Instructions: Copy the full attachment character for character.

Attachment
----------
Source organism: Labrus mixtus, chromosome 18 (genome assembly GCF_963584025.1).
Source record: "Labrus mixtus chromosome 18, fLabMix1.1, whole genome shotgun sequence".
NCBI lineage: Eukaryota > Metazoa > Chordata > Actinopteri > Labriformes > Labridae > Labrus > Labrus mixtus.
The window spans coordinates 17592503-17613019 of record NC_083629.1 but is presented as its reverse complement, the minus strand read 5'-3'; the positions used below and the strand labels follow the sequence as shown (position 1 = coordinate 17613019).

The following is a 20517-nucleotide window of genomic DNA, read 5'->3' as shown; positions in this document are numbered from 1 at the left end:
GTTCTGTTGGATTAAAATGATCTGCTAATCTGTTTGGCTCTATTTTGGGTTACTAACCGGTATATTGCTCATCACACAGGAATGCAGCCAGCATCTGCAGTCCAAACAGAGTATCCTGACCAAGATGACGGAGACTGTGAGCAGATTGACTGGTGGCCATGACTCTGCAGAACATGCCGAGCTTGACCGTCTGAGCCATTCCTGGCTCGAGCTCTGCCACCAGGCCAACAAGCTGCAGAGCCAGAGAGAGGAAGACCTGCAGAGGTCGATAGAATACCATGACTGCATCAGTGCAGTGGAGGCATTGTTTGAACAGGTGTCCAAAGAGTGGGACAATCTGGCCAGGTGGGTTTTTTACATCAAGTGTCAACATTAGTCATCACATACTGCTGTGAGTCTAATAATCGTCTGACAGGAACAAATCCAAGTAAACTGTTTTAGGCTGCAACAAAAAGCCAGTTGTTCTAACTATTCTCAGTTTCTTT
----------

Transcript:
Source organism: Labrus mixtus, chromosome 18 (genome assembly GCF_963584025.1).
Source record: "Labrus mixtus chromosome 18, fLabMix1.1, whole genome shotgun sequence".
NCBI lineage: Eukaryota > Metazoa > Chordata > Actinopteri > Labriformes > Labridae > Labrus > Labrus mixtus.
The window spans coordinates 17592503-17613019 of record NC_083629.1 but is presented as its reverse complement, the minus strand read 5'-3'; the positions used below and the strand labels follow the sequence as shown (position 1 = coordinate 17613019).

The following is a 20517-nucleotide window of genomic DNA, read 5'->3' as shown; positions in this document are numbered from 1 at the left end:
GTTCTGTTGGATTAAAATGATCTGCTAATCTGTTTGGCTCTATTTTGGGTTACTAACCGGTATATTGCTCATCACACAGGAATGCAGCCAGCATCTGCAGTCCAAACAGAGTATCCTGACCAAGATGACGGAGACTGTGAGCAGATTGACTGGTGGCCATGACTCTGCAGAACATGCCGAGCTTGACCGTCTGAGCCATTCCTGGCTCGAGCTCTGCCACCAGGCCAACAAGCTGCAGAGCCAGAGAGAGGAAGACCTGCAGAGGTCGATAGAATACCATGACTGCATCAGTGCAGTGGAGGCATTGTTTGAACAGGTGTCCAAAGAGTGGGACAATCTGGCCAGGTGGGTTTTTTACATCAAGTGTCAACATTAGTCATCACATACTGCTGTGAGTCTAATAATCGTCTGACAGGAACAAATCCAAGTAAACTGTTTTAGGCTGCAACAAAAAGCCAGTTGTTCTAACTATTCTCAGTTTCTTT